Indiana lawmakers pass bill aimed at addressing health care costs

Two important pieces of legislation aimed at addressing high health care costs passed through one chamber of the Indiana General Assembly on Tuesday.

The Indiana House approved House Bill 1004, which would prohibit a medical provider from charging a patient more than the patients’ health insurance in-network rate if the facility where the procedure took place was in-network, by a vote of 99-0.

Also on Thursday, the Indiana Senate approved Senate Bill 4, which would take steps toward creating an all-payer claims database by establishing an advisory committee that would be tasked with researching and making recommendations on the creation of such a database.

Rep. Ben Smaltz, R-Auburn, said his bill, HB 1004, is an attempt to prevent a patient from receiving a surprise bill from an out-of-network provider who practices at an in-network facility.

But the legislation might not apply to individuals covered by self-funded plans, because those are regulated by the federal government. Health insurance experts estimate 43% of Hoosiers are on self-funded plans.

Rep. Terri Austin, D-Anderson, said she doesn’t believe the legislation fixes the surprise billing issue, because of the coverage gap, but she still voted for it.

“I acknowledge up front this is a very, I’m not going to say dangerous, but it is a bill that is very difficult to vote against,” Austin said.

Smaltz said even if the legislation doesn’t apply to health care plans regulated by the federal government, it is still worth pursuing.

“You have to do what you can, where you can, for who you can… and don’t get lost in it doesn’t cover everybody,” Smaltz said.

Rep. Matt Lehman, R-Berne, said he considers the legislation a “work in progress.”

“Does it get us the whole way there? No, but this is a darn good bill,” Lehman said.

The legislation also offers an exception, allowing health care providers to charge the out-of-network rate if the patient is notified of the potential cost at least five days in advance of the procedure and agrees to it in writing.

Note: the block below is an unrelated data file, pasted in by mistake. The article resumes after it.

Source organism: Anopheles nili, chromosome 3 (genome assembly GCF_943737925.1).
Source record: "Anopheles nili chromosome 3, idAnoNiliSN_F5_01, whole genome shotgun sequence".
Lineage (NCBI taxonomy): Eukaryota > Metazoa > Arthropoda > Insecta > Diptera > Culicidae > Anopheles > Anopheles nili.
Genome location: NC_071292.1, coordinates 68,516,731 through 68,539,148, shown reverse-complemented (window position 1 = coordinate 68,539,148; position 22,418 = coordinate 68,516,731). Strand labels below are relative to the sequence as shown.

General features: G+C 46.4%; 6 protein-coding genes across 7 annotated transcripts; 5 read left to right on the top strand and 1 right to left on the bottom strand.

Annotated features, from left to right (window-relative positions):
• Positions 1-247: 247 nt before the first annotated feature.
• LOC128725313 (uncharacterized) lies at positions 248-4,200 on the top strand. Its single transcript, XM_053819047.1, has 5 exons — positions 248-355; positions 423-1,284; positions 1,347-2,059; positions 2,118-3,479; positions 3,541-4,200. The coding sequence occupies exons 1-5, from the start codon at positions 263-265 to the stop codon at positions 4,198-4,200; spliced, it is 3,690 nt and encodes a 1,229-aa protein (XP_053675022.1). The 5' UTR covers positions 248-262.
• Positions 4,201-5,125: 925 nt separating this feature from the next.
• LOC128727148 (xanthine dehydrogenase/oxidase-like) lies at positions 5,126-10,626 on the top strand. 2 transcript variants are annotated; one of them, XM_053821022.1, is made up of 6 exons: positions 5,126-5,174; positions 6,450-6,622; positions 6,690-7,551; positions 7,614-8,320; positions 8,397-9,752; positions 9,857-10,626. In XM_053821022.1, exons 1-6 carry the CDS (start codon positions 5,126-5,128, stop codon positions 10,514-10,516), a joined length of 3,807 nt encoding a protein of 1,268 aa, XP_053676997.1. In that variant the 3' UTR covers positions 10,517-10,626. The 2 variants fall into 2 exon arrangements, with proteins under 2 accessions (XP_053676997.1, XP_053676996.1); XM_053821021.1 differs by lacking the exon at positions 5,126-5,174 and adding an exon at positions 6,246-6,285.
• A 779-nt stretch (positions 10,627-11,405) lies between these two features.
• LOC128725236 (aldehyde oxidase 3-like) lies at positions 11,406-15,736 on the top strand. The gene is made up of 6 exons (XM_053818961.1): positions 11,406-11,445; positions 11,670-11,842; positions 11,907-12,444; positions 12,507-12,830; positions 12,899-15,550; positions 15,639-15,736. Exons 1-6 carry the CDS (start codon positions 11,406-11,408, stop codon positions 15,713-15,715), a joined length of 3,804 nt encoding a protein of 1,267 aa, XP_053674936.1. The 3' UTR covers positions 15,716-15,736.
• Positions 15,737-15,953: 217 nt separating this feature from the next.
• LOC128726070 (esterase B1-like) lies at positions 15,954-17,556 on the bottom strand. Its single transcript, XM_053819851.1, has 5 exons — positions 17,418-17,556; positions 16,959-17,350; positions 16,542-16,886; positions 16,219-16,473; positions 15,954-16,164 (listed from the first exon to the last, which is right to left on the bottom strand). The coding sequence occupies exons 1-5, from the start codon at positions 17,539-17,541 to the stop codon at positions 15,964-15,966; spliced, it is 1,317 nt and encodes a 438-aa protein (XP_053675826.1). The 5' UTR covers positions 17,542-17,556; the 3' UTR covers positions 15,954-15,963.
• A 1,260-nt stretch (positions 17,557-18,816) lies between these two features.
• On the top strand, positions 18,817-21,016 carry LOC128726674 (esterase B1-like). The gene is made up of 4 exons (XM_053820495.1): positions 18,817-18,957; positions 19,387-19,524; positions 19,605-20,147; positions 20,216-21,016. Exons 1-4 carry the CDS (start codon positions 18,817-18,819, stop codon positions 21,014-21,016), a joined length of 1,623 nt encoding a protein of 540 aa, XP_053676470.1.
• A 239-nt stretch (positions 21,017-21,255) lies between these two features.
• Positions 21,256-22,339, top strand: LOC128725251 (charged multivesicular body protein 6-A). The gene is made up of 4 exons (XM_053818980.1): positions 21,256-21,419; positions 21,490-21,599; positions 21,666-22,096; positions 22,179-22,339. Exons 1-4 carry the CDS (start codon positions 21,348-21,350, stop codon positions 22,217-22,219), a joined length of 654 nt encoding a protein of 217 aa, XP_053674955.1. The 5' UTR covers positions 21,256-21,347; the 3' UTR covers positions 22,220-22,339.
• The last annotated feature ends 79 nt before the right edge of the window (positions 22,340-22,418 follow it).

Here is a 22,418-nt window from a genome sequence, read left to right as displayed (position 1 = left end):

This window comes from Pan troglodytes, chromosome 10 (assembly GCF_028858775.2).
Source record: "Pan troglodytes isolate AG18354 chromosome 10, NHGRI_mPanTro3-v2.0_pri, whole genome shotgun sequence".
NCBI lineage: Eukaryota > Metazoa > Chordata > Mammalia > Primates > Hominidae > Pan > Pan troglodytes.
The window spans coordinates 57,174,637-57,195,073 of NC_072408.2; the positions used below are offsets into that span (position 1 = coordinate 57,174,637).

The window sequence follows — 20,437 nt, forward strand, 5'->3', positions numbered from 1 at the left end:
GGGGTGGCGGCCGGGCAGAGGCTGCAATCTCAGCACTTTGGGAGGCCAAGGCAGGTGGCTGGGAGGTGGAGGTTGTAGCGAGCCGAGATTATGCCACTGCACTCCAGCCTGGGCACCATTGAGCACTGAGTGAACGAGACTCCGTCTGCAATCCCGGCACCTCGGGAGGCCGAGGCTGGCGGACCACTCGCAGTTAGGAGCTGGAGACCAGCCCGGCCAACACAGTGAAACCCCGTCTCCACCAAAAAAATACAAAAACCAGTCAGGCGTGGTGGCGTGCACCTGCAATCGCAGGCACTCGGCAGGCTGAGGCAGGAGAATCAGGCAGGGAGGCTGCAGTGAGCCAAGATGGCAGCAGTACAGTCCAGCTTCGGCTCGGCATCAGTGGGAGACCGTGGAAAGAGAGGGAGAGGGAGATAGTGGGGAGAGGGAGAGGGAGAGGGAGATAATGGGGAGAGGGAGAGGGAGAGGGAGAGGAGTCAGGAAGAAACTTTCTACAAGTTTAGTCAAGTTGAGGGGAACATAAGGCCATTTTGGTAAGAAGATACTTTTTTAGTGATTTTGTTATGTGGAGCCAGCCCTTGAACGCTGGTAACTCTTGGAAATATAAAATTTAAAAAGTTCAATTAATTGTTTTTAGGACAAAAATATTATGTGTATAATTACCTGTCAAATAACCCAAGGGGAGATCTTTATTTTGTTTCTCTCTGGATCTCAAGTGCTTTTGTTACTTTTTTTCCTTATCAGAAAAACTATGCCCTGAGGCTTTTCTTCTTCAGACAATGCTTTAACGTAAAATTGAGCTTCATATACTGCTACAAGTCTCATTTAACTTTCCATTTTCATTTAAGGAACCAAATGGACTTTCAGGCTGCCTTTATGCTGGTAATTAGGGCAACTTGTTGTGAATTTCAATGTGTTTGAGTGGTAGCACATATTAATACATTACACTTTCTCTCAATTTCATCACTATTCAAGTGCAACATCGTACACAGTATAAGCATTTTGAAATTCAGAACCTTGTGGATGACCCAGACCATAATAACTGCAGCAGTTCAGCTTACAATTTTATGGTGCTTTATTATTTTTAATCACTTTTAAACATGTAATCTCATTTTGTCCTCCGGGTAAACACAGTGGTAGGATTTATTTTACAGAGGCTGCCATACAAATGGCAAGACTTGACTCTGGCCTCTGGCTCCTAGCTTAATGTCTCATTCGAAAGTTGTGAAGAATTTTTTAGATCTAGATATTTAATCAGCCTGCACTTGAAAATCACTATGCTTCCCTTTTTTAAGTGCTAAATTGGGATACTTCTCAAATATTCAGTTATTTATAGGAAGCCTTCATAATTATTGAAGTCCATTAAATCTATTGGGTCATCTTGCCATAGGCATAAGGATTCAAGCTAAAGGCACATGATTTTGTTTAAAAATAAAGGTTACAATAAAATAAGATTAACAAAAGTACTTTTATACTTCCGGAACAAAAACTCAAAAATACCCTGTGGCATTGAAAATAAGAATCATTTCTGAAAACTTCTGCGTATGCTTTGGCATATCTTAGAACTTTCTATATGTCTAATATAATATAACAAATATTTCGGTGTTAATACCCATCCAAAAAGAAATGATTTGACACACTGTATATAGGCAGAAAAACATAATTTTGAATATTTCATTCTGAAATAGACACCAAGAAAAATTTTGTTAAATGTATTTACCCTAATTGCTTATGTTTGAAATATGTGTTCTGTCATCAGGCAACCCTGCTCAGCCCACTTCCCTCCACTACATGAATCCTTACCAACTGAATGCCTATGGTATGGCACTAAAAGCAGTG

“Government should never stand between a willing buyer and a willing seller,” Smaltz said.

Meanwhile, the Senate voted 47-3 on SB4, with Republican Sens. Victoria Spartz of Noblesville, Phil Boots of Crawfordsville and Blake Doriot of Goshen voting against it.

Sen. Ed Charbonneau, R-Valparaiso, said his bill to create an all-payer claims database would provide valuable information for consumers, businesses and researchers.

The database could potentially include data on the cost of certain procedures at specific medical facilities and the quality of care for those procedures at each health care provider. The goal would be to encourage Hoosiers to shop around for the best price and potentially save money for the individual, employer and insurer.

But in the more than 20 states that have such databases, evidence has not been found to suggest that health care costs have decreased.

The level of transparency and depth of information an all-payer claims database could provide is also questionable. That’s because the state cannot require companies on self-funded insurance plans to provide information to the database.

Even if the bill makes it to Gov. Eric Holcomb, who has said he supports creating such a database, it would take years to plan and develop it.

The Indiana House also has a bill that would establish an all-payer claims database that could be voted on this week, and the Indiana Senate has a bill that attempts to end surprise billing that could be voted on this week. Both of those measures could still have more amendments before final votes are taken in the originating chambers.

The deadline for House bills to be voted on is Monday, and the deadline for Senate bills is Feb. 4.

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